When should you retake undergraduate coursework? Or is graduate-level coursework sufficient to not retake those courses? Also, how does the MCAT factor in?
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[02:20] OldPreMeds Question of the Week
“Hi, I’m currently in my first semester of a master’s of science in biology program. Throughout my undergrad career, I was earning As and Bs with about one C a year on an upward trend, with the junior year being the worst year due to working and personal issues.
In the end, I earned a 3.11 cumulative GPA and 2.9 science GPA, 5 Cs (Chem II, Physics I, Genetics, Biochem, Organic I), and 1 D (Organic II). I calculated that retaking all these classes with an A would bring my cumulative up to 3.25 and my science up to 3.15.
I would like to apply to osteopathic schools. Would I need to retake all of these classes or just a few? Or is doing well in my grad-level science courses sufficient? (i.e. taking grad-level medical biochemistry means I won’t need to take biochem again during my postbac).
If I do need to retake all/some of the 6 classes, should I enroll as a degree-seeking student and just not graduate since undergrad students are given registration priority over postbac students?”
[03:38] What Schools Prioritize
At the end of the day, it comes down to a few variables. The biggest variable is what do the schools want? What are the schools prioritize? Do the schools prioritize undergraduate GPA? Or do they prioritize recent grades and GPA?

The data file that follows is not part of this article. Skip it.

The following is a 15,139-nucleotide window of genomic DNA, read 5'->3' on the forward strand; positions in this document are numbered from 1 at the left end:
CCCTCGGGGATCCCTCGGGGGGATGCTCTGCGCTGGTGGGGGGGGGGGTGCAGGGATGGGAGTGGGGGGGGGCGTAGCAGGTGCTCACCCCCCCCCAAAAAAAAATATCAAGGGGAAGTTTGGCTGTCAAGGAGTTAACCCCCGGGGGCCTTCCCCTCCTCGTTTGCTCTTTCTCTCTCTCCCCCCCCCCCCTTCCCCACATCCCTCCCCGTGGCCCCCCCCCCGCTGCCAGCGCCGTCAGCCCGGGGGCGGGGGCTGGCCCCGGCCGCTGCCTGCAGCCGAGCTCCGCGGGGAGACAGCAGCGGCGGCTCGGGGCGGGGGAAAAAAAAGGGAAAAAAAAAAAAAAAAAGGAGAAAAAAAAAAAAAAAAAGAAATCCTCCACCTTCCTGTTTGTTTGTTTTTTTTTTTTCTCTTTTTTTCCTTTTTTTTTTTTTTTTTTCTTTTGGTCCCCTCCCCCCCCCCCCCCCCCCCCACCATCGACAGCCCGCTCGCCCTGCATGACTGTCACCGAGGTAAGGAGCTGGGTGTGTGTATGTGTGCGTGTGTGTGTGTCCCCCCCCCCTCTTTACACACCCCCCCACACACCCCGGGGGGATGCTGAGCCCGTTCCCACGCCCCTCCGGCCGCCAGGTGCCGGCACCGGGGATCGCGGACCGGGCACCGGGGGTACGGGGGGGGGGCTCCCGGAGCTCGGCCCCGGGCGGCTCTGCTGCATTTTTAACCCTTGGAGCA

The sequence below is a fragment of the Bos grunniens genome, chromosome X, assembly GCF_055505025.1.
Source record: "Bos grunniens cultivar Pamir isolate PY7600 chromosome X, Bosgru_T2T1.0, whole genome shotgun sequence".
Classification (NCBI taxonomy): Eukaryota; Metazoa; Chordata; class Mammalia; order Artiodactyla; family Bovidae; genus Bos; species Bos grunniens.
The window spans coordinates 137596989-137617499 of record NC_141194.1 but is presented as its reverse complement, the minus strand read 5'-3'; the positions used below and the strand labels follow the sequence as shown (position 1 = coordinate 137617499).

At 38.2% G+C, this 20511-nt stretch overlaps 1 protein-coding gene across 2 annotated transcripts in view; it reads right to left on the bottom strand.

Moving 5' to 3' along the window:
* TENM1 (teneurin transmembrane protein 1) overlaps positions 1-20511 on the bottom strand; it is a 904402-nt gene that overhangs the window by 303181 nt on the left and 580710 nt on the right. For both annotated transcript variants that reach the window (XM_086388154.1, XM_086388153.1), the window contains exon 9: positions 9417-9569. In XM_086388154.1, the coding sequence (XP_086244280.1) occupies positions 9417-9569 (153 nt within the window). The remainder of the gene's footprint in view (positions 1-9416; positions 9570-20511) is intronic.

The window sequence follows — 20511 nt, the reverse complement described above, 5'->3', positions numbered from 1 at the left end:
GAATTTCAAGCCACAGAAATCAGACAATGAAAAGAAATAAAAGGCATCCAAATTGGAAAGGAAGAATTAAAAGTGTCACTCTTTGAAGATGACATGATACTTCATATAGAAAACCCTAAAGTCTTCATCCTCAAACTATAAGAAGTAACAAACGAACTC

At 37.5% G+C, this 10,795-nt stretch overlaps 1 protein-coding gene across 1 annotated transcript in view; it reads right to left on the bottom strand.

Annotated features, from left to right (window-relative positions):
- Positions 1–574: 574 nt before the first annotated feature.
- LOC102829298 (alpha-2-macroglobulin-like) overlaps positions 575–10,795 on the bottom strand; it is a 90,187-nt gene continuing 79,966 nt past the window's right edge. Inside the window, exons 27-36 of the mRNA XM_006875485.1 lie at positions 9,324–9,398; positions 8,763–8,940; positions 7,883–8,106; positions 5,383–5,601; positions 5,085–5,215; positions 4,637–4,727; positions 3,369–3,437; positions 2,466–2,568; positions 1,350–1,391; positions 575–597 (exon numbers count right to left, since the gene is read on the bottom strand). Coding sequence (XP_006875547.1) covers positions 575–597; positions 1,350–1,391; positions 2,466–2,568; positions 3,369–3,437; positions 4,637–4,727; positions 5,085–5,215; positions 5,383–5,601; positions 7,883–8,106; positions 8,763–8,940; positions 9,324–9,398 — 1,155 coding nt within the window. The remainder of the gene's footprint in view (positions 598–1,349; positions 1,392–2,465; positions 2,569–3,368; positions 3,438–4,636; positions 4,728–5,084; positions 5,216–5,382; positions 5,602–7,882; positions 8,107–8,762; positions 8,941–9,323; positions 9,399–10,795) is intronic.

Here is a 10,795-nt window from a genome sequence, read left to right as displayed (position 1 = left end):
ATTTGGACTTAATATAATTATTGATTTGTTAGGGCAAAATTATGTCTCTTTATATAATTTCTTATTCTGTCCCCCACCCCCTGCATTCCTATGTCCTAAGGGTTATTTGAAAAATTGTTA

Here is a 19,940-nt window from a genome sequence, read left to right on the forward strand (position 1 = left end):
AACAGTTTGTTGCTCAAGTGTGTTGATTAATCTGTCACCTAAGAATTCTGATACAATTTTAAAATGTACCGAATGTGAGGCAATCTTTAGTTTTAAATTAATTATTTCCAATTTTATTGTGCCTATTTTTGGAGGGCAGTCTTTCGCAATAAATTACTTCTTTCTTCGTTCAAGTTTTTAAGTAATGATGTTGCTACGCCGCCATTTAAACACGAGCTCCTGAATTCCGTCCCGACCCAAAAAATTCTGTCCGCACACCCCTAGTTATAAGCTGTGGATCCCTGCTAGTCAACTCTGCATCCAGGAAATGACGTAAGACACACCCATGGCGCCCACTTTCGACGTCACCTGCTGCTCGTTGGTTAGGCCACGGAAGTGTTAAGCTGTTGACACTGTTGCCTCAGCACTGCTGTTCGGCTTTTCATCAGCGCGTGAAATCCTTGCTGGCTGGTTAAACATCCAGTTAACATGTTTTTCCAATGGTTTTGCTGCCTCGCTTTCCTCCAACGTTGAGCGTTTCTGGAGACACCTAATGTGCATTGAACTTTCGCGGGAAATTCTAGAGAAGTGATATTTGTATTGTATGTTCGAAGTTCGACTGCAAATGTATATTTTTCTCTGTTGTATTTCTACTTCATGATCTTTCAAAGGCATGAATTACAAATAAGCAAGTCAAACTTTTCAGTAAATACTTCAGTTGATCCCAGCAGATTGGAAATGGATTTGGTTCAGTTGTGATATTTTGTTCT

If the schools don’t care if your GPA is from a master’s level coursework, or if it’s from undergraduate coursework, then you may be fine doing your master’s degree. Then do well in that and prove that you can handle the academic rigors of medical school.
There are lots of reasons why schools prefer undergraduate versus graduate. I actually had this conversation with the VP of Academic Advising at Mappd, Dr. Scott Wright. He’s the former director of admissions at UT Southwestern Medical School. He’s also the former executive director at TMDSAS, which is the whole application service for Texas medical schools. And we had this discussion over at Ask the Dean on Mappd.tv. So go there and hear his viewpoints on why master’s degrees are usually seen less than undergraduate coursework.
[04:47] Different Variables to Consider
Can you afford to go back and do undergraduate classes? Or did you do a Master’s because you had the financial aid to be able to support you in that? If that’s the case, then apply to medical schools. Hopefully, you’ve done enough in your master’s level coursework for each of the schools that you’re applying to.
You could also reach out to some of the schools you’re planning on applying to. Tell them about your situation and why you think you can’t or don’t want to go back to retake these undergraduate courses. And ask them if your master’s coursework will help the school overcome the fears around whether you’re academically qualified for medical school. At the end of the day, it really is up to you. But let me give you one caveat to that.'It's very common for schools to have a very easy cutoff of 3.0 for their undergraduate GPA.'Click To Tweet
If you can take two or three or four of those classes to get your science GPA above a 3.0, while also improving your upward trend, then that will probably help a lot. Hopefully, it will open up the doors for you in terms of schools that may have been closed because your science GPA is less than a 3.0.